Project Overview

The Swan Lake Energy Storage Project is a critical piece of infrastructure needed to help Oregon and the Pacific Northwest transition to a 100% emissions-free energy grid.

Oregon set a goal to phase out fossil fuel generation and use 100% clean energy by 2040. To make this transition, we need a seamless way to store excess renewable energy and deploy it when we need it most.

The Swan Lake Energy Storage Project located in Klamath County uses pumped storage technology, a time-tested and environmentally friendly way to store renewable energy at scale. The Swan Lake project will be able to store renewable energy for up to 9.5 hours and then release that energy to power about 125,000 homes in the Pacific Northwest.

How the Swan Lake Project Works

How Pumped Storage Hydropower Works

Clean Energy Storage

According to a recent study, the Pacific Northwest will need up to 10,000 megawatts of energy storage by 2030 as we transition to a 100% renewable energy grid and electrify the transportation sector. The Swan Lake Energy Storage Project uses a renewable resource (water) to help meet this demand.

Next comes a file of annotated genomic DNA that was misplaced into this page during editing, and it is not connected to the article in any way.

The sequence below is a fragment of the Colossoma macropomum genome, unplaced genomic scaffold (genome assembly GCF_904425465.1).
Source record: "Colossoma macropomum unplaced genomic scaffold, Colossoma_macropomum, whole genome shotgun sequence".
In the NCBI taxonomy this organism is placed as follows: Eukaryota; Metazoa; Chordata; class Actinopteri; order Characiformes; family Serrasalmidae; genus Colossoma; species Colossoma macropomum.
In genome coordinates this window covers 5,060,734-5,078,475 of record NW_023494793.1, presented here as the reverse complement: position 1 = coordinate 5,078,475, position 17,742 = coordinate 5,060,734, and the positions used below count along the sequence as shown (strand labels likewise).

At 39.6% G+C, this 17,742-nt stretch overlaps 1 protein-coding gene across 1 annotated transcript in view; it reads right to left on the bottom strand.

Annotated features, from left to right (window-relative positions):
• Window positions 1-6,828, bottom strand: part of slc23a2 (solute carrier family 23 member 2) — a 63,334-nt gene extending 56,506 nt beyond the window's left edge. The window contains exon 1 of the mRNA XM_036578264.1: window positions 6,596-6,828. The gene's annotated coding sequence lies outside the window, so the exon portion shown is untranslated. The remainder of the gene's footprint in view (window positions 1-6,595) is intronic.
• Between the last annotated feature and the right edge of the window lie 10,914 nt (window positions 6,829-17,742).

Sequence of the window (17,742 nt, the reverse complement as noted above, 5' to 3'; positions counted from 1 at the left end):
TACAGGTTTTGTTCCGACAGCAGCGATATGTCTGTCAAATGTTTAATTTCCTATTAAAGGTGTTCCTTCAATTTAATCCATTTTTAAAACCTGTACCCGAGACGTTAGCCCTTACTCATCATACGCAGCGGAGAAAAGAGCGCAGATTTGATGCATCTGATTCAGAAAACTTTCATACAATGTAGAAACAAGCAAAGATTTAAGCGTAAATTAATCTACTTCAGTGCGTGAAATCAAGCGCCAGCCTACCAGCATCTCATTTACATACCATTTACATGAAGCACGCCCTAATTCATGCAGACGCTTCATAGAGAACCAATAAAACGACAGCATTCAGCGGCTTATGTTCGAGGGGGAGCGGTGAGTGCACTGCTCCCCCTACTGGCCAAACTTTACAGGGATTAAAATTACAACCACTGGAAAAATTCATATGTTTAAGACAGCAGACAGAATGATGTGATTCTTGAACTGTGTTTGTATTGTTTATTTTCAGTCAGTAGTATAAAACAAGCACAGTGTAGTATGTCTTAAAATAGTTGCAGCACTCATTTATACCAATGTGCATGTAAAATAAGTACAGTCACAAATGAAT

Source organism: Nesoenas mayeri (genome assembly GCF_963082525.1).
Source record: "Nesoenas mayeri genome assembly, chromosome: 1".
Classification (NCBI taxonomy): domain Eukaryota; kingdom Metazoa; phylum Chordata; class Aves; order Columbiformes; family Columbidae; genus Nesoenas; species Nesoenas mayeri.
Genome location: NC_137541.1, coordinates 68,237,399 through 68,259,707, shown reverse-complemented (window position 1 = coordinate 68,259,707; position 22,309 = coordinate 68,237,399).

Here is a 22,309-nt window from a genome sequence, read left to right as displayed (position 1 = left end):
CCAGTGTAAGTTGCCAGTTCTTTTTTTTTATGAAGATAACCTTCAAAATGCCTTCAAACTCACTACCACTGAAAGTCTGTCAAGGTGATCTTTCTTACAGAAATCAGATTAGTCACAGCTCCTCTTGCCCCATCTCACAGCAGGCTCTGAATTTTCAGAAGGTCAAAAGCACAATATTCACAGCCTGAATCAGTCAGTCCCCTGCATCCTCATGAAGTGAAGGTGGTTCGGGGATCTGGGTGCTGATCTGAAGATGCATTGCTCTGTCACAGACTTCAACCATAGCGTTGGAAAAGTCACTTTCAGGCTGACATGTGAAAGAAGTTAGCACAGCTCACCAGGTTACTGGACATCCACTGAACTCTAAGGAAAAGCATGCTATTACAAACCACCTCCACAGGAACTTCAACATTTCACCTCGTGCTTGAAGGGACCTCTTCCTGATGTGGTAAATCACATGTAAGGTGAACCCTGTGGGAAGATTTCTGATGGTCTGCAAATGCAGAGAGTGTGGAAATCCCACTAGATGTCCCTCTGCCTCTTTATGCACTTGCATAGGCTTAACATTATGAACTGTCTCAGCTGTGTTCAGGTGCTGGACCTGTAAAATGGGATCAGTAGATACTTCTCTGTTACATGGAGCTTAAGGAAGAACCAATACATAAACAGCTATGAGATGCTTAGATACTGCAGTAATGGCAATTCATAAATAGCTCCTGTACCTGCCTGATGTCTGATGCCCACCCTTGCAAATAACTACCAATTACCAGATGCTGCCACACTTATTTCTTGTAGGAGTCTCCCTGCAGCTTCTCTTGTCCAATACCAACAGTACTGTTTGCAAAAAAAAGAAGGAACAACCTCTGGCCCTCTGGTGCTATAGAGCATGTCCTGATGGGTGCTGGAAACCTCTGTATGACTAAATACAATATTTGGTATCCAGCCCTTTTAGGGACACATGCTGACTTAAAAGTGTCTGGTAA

The system is filled with water once, and then re-uses that water, over and over, to store and deploy nearly 400 MW of clean energy. Once built, it will last for a century or more.

Did you know?
Pumped storage currently accounts for 93% of all utility-scale energy storage in the United States.

Project Timeline

  • Feb. 2020

    CIP Purchases Swan Lake Project

  • 2021

    Developing Project and Receiving Equipment Proposals

  • 2022

    Advance Engineering for Construction

  • 2024

    Begin Construction

  • 2028

    Commercial Operation

A safe, reliable, and environmentally sound way to meet clean energy needs, grow Oregon’s economy, and create thousands of new jobs.